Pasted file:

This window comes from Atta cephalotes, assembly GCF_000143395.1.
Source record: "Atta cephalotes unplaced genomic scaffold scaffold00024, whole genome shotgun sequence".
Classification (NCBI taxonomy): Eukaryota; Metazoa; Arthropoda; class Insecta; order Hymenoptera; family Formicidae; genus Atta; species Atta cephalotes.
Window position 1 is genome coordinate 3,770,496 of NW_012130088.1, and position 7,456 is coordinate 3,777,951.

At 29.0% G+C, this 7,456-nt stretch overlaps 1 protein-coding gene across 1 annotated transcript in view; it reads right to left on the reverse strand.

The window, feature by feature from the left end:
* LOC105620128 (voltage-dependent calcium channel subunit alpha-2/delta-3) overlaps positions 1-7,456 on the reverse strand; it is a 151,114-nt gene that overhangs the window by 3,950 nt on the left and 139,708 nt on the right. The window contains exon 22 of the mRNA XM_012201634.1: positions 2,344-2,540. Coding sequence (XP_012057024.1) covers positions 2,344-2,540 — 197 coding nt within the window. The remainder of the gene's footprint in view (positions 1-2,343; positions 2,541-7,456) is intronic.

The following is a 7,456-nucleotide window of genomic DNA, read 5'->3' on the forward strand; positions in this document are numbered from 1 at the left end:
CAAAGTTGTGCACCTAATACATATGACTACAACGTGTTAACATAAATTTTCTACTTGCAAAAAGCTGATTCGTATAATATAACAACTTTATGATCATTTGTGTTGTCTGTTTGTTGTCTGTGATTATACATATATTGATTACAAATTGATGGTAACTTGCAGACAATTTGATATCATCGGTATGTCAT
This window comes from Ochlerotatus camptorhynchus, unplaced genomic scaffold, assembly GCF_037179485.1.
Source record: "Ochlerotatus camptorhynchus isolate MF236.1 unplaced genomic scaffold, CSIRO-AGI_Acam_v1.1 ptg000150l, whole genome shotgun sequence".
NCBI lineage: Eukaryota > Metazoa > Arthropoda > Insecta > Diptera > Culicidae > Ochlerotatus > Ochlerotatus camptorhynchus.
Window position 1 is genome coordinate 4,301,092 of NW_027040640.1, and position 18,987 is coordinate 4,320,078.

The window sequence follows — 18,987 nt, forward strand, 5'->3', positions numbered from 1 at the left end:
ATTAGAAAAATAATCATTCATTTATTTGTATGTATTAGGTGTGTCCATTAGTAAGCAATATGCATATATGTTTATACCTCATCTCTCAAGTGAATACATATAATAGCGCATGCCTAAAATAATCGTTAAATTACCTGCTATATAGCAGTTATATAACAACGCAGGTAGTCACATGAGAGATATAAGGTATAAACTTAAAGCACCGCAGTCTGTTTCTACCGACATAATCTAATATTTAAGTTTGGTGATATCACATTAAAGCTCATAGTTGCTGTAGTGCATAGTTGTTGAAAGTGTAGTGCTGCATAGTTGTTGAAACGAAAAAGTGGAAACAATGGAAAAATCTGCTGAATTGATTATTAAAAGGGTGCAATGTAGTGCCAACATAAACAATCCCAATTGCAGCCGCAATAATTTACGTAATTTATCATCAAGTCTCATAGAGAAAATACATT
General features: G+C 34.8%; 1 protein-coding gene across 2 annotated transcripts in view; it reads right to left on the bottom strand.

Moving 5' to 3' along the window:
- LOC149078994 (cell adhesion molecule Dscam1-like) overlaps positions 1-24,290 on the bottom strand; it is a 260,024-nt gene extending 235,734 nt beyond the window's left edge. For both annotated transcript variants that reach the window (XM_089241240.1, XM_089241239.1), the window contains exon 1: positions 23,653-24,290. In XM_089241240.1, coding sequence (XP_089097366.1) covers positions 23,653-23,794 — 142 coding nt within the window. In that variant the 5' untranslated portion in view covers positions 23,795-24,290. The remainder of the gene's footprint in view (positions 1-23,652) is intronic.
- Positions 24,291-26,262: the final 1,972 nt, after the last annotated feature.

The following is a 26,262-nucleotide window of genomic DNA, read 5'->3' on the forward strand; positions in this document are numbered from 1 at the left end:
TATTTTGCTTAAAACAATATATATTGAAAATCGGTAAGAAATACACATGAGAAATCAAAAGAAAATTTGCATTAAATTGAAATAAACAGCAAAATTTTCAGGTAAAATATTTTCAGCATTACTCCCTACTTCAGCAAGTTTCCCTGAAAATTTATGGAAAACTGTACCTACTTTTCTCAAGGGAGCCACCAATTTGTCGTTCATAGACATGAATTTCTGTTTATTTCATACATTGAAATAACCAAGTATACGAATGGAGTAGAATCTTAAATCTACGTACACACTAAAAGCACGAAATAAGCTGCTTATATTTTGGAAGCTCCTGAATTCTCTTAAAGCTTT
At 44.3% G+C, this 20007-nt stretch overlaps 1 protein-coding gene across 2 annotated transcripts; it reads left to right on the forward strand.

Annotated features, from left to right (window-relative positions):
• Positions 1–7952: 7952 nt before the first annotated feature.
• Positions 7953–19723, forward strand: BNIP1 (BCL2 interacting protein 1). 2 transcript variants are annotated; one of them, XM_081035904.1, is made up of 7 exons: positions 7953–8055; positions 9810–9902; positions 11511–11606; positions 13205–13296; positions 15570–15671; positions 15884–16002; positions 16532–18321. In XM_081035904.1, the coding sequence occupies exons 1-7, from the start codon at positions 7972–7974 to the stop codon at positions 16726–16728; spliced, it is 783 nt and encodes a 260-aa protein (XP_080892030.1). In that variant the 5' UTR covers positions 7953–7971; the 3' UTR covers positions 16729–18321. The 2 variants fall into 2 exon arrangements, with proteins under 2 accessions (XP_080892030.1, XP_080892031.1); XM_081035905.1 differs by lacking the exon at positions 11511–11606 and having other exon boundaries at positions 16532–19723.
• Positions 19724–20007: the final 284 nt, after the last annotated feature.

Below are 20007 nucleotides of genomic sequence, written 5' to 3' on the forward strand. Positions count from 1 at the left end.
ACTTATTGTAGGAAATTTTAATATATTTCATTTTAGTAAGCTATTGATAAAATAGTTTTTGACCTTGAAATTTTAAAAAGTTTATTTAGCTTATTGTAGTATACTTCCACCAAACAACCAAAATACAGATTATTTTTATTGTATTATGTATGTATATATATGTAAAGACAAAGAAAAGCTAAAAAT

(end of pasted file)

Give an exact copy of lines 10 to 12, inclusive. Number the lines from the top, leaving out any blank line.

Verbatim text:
This window comes from Ochlerotatus camptorhynchus, unplaced genomic scaffold, assembly GCF_037179485.1.
Source record: "Ochlerotatus camptorhynchus isolate MF236.1 unplaced genomic scaffold, CSIRO-AGI_Acam_v1.1 ptg000150l, whole genome shotgun sequence".
NCBI lineage: Eukaryota > Metazoa > Arthropoda > Insecta > Diptera > Culicidae > Ochlerotatus > Ochlerotatus camptorhynchus.